In this video, Sharon provides an overview of Azure WebJobs followed by a demonstration of how to implement, configure, and schedule a WebJob.
- [Instructor] WebJobs are programs or scripts that are used to implement background tasks in your web app. They can be run on demand or triggered. They can be run continuously or we can run them on a schedule. Common use cases for WebJobs include image processing, queue processing, file maintenance, or RSS aggregation. There are several supported file types for WebJobs including .cmd, .bat, and .exe, PowerShell, Bash Shell, PHP, Python, Node.js, or a Java archive.
Let's go ahead and pop into Azure and create a WebJob. You'll notice that I'm already in the LIL messaging resource group and I've already created an Azure web app within the Azure app service plan. Let's go ahead and open up that web app. In order to implement WebJobs, you'll scroll all the way down to WebJobs and it's under settings. Next, go ahead and click on add as we don't have any WebJobs already.
We're going to go ahead and provide a name to this WebJob. Next, we're going to select a file. I'm going to use a ps1 or PowerShell script. Next, we can select our type. Is it continuous or triggered? And finally, we can select on the scale, so we have a multi-instance or a single instance. A multi-instance will scale the WebJob across all instances in that app service plan whereas a single instance will only use one WebJob and will not scale across all the instances.
I'm going to leave it at multi-instance. And for our demonstration, I'm going to go ahead and click on triggered. That way, I can continue to build this out. Next, we have our triggers, so these can be scheduled or manual, whichever one you prefer. I'm going to leave it at scheduled. And next, we can go ahead and create a Cron expression. And as a refresher of a Cron expression for those of you who haven't seen it in a while, we configure this using second, minute, hour, day of month, month and day of week.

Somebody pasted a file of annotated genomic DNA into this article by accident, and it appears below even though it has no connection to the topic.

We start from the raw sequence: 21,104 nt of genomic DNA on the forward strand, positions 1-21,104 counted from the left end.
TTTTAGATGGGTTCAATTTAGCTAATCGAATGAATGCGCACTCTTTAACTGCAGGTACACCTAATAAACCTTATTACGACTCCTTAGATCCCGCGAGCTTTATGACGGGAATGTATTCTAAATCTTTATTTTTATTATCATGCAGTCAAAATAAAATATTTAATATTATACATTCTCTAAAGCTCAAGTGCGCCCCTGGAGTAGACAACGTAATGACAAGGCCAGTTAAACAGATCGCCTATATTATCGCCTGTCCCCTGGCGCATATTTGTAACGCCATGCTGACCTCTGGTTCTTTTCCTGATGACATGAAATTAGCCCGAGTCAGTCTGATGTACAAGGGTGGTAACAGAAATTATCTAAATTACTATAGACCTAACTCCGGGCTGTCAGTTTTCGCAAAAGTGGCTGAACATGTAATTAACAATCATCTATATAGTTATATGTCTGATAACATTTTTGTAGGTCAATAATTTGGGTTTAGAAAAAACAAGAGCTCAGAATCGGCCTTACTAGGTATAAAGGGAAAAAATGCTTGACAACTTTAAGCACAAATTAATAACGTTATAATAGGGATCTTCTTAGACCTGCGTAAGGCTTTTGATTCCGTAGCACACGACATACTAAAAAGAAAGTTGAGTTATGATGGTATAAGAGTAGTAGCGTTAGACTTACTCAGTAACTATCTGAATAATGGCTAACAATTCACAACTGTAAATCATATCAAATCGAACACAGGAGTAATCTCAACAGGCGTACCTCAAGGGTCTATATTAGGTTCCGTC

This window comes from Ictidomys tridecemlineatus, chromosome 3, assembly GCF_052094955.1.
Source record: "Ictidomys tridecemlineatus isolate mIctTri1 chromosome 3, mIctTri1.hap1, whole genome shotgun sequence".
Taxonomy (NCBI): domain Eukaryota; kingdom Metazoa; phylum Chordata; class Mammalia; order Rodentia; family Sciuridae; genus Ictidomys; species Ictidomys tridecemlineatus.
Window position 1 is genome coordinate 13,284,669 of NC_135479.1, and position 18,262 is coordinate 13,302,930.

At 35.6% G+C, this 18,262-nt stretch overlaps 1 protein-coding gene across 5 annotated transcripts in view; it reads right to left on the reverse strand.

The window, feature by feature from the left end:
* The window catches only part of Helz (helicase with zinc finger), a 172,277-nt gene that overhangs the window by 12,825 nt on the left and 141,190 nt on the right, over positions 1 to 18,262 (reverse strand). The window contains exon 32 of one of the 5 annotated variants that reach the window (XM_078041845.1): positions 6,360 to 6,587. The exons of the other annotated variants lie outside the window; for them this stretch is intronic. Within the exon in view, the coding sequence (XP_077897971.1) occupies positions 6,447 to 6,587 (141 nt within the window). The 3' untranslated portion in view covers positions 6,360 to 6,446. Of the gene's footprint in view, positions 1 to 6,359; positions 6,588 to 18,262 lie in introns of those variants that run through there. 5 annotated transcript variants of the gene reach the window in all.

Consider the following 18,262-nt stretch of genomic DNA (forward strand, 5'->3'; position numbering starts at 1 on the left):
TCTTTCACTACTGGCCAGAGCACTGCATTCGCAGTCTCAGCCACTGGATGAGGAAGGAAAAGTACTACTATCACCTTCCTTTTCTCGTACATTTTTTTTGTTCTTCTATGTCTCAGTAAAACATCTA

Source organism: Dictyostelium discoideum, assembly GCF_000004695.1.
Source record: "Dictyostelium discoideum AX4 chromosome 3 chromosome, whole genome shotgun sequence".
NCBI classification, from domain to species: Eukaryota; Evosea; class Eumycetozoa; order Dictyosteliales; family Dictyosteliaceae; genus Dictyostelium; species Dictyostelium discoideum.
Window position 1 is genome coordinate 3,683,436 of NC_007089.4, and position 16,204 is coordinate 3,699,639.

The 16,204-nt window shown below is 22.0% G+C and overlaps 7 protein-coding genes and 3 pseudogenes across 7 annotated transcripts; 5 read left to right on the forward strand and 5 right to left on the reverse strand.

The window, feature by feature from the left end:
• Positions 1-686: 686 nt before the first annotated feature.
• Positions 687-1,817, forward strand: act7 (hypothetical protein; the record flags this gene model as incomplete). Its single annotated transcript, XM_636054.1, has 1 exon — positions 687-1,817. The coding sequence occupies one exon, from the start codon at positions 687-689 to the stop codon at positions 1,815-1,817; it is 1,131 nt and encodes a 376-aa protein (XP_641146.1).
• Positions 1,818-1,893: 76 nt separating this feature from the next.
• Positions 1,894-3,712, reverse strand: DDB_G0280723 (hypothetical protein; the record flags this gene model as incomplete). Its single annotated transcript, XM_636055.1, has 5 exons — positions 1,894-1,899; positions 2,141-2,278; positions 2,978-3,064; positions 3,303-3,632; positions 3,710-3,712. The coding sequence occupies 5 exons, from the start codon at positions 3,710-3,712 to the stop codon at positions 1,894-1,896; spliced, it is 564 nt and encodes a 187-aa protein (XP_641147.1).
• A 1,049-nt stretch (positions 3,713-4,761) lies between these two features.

For example, if I use zero, 15, 13, asterisk, asterisk, asterisk, that will translate to run this WebJob everyday at 1:15. You could also schedule this within the script if you wanted to do so, but here we're taking advantage of the Azure scheduler. Go ahead and click OK. Once I refresh the page, you'll notice that our WebJob is now available to us.
It may take a few moments for that WebJob to be available to you. If you click over in properties, you'll see the web hook, the username, and the password. I'm going to go ahead and close the properties blade. If I select the WebJob, I now have the option to run it or delete it. I can also view the logs for that WebJob and we can see that this WebJob has never run. And that's all there is to it to create a WebJob which you can use to implement background tasks on your web app.
- Creating compute-intensive applications
- Creating long-running applications
- Implementing messaging systems
- Azure Service Bus relays
- Using Azure Storage queues
- Creating an Azure Event Hub
- Creating Azure WebJobs
- Managing cloud environments with Azure Active Directory Domain Services